“It makes me nervous when I see the evidence of how many other people want to be writers.  I don’t talk to many strangers or get letters from many who don’t plan to write a book someday.  You don’t hear people in their 50s and 60s saying they want to do brain surgery when they retire or argue a case before the Supreme Court but a lot of them say they want to write a book- just as soon as they have time. Time, they feel, is all they need.”– Andy Rooney.

I used to not tell people I was a writer for this very reason.  Everyone in the world, practically, is writing a book or wants to write a book or has a portion of a book written somewhere.  If I told people, “I am a writer,” it prompted head-patting and a “Good for you!” I wrote; I’d written for a newspaper, I’d written for websites; I’d even written a couple of plays that got produced locally.  But could I really call myself a writer?  For me, no, not until I sold fiction, the type of writing I love and which scared me the most.

So I disguised myself under my other more than full time job: popping out kids.  A modest number, three; yet for me that number is more than enough.  Octo-Mom I am not.

About 7 years ago, I got laid off from my job while I was 8 1/2 months pregnant with my second child, and ended up never going  back to a 9-to-5 job.  There was a recession (somehow my husband and I always get smacked with recessions and depressions and have yet to take advantage of an up cycle) and childcare eats up what I could make.  Instead, I decided, I would devote myself to writing.  I already had a book under my belt, BLUETOOTH FOR DUMMIES.

Unfortunately, the market for Bluetooth at the time was non-existent and the book got canceled.  Darn me.

I then got to work on a screenplay, a directionless love story,and a novel.  Upon taking my one chapter novel draft to the SDSU Writer’s Conference in San Diego one year, I signed up for a read and critique with a local “famous” author.  It could be anonymous, so I submitted my word and listened in horror as she read it.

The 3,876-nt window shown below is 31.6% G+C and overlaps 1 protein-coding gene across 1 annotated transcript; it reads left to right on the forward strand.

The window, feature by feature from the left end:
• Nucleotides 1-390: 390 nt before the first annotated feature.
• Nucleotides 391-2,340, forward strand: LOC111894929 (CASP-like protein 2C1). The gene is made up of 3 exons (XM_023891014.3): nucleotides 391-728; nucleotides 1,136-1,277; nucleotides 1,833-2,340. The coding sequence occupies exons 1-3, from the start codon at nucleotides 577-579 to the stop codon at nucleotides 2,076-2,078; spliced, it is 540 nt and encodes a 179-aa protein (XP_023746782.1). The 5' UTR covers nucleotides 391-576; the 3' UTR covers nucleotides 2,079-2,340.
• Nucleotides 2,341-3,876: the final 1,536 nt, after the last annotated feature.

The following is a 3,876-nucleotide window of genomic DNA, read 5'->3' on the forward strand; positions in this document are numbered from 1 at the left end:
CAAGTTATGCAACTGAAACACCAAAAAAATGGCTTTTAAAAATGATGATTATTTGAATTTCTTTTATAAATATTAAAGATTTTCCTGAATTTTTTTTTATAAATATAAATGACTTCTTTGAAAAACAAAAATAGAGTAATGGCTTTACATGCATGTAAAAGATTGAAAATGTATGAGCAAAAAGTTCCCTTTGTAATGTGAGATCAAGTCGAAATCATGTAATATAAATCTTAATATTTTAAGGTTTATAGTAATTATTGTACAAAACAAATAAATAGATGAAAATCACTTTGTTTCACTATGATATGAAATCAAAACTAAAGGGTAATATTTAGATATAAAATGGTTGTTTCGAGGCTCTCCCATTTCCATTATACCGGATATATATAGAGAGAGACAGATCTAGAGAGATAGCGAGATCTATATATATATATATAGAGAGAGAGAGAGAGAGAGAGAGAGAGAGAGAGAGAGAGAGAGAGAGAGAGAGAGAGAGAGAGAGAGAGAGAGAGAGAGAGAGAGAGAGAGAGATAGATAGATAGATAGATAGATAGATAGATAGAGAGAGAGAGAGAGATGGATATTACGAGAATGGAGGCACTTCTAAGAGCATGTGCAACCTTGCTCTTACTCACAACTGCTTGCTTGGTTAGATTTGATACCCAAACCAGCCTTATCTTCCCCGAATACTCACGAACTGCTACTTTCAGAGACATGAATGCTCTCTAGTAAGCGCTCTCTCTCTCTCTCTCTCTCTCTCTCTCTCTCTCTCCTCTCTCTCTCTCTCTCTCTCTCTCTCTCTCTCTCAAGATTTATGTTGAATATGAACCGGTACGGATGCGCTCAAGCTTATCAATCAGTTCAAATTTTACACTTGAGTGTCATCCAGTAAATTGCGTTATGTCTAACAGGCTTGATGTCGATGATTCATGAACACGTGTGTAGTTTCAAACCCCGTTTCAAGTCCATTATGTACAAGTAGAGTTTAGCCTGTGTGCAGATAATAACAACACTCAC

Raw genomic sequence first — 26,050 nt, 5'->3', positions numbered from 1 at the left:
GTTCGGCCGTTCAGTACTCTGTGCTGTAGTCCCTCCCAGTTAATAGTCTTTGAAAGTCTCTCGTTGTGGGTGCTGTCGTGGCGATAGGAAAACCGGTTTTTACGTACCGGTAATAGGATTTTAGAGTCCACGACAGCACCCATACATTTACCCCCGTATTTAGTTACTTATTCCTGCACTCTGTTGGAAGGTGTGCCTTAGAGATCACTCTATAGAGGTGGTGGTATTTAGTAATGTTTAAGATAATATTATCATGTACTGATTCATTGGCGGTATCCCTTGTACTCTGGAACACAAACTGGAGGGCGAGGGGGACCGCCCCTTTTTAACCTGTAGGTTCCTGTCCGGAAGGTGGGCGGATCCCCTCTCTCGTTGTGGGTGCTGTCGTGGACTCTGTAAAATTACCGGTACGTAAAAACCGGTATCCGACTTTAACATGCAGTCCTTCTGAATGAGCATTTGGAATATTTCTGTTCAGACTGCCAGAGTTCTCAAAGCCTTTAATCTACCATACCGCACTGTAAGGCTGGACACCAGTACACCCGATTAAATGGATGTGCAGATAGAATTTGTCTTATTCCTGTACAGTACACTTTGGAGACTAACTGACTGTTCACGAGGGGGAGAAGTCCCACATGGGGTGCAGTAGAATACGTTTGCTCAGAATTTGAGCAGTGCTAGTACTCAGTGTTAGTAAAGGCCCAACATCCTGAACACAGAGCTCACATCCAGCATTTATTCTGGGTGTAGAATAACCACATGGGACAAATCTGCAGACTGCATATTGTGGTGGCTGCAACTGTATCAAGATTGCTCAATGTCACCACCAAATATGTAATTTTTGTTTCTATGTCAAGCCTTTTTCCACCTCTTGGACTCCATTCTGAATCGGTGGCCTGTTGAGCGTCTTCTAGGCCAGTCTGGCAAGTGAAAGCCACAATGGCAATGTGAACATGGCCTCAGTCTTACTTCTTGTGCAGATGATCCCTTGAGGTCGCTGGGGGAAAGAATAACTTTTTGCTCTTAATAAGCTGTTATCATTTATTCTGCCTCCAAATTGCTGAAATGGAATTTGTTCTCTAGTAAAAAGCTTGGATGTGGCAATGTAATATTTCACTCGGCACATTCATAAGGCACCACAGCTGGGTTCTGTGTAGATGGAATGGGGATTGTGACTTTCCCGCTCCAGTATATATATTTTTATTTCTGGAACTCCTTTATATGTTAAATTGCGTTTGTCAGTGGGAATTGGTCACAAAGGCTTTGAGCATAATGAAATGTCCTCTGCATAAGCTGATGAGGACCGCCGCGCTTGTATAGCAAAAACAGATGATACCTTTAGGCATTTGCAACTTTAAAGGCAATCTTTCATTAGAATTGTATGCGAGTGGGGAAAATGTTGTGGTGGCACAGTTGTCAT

“Cliche!” she pronounced on reading one line.  I slid under my desk, wanting to run out of the room, except that would reveal me as the author.   “Not bad,” she grudgingly admired on yet another as the group laughed, unassisted.

The laughter provided me with hope.  People liked my writing.

I worked on it some more to spite this witch and brought it to the conference the following year.  The screenplay love story had transmogrified into a humorous romantic novel about a pop star running away with an Army Ranger.  At a dinner, I pitched my story to an agent.  She lost interest and turned away from me in the middle of my sentence.  An editor told me that it was a terrible idea and would never ever sell.

Finally, I had a one on one with another agent.  She laughed aloud at my first sentence.  “Send me the first 30 pages,” she said.

Bob Mayer, author, former Green Beret, and teacher was at the conference, too.  “When they ask for part of it, send the whole thing,” he advised a big group of us.  “The worst that can happen is that they’ll read the whole thing.”

“Don’t do it,” a writer friend warned.  “Don’t do anything to piss of the agents.”

But I took Mayer’s advice anyway.  It worked.  I got signed.

Something else Mayer said niggled at me.  “You probably won’t sell your first.  You’ll figure out how to write and sell your second.”

This wouldn’t be me, I said to myself.  Not me.

My first agent helped me tremendously with the draft because she loved my style.  Yet after several drafts, she was still unsatisfied.  “I’m sending you to a professional editor.  Don’t worry.  Even seasoned writers use them.”

Lucky for me, my editor was Jane Cavolina.  Jane’s got this gift where she looks at what you said, knows what you MEANT to say, and tells you what it is you meant to say.  My writing improved.

When it was finally ready to send out to publishers, I was practically counting the green that was gonna be rolling in.  My agent sent me update after update.  No.  No.  No.  She exhausted all the big houses, all the little houses, all the independent houses, all the tiny presses, and nothing doing.